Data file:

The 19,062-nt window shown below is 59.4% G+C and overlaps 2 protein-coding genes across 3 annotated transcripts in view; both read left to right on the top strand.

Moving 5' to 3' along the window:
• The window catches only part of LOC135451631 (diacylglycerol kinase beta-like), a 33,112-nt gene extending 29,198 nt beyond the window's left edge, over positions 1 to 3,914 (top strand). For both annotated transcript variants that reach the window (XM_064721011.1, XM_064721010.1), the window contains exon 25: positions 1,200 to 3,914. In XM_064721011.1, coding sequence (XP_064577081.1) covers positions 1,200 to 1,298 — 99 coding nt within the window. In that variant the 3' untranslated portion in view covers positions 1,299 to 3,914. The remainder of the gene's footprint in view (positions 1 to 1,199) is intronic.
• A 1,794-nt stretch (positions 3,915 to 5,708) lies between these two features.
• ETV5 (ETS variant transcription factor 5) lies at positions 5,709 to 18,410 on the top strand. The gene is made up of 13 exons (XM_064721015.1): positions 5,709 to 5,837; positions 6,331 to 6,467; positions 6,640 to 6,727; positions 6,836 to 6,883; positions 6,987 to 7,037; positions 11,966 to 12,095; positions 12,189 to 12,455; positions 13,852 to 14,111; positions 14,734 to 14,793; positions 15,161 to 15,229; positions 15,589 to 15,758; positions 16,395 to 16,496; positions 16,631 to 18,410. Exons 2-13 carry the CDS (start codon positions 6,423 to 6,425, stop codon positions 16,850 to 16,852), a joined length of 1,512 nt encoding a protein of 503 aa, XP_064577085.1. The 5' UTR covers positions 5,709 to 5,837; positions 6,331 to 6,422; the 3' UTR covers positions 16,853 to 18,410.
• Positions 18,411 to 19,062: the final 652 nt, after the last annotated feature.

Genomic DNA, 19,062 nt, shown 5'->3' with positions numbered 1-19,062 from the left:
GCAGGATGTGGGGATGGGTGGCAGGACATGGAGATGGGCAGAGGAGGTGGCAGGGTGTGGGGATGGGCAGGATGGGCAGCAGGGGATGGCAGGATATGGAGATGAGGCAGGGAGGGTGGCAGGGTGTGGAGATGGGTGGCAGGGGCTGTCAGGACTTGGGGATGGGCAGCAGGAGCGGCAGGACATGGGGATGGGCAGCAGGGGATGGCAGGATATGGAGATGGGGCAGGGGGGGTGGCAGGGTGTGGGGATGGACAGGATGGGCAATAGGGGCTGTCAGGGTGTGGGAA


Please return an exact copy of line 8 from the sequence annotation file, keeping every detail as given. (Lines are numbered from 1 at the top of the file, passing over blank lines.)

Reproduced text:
GCAGGATGTGGGGATGGGTGGCAGGACATGGAGATGGGCAGAGGAGGTGGCAGGGTGTGGGGATGGGCAGGATGGGCAGCAGGGGATGGCAGGATATGGAGATGAGGCAGGGAGGGTGGCAGGGTGTGGAGATGGGTGGCAGGGGCTGTCAGGACTTGGGGATGGGCAGCAGGAGCGGCAGGACATGGGGATGGGCAGCAGGGGATGGCAGGATATGGAGATGGGGCAGGGGGGGTGGCAGGGTGTGGGGATGGACAGGATGGGCAATAGGGGCTGTCAGGGTGTGGGAA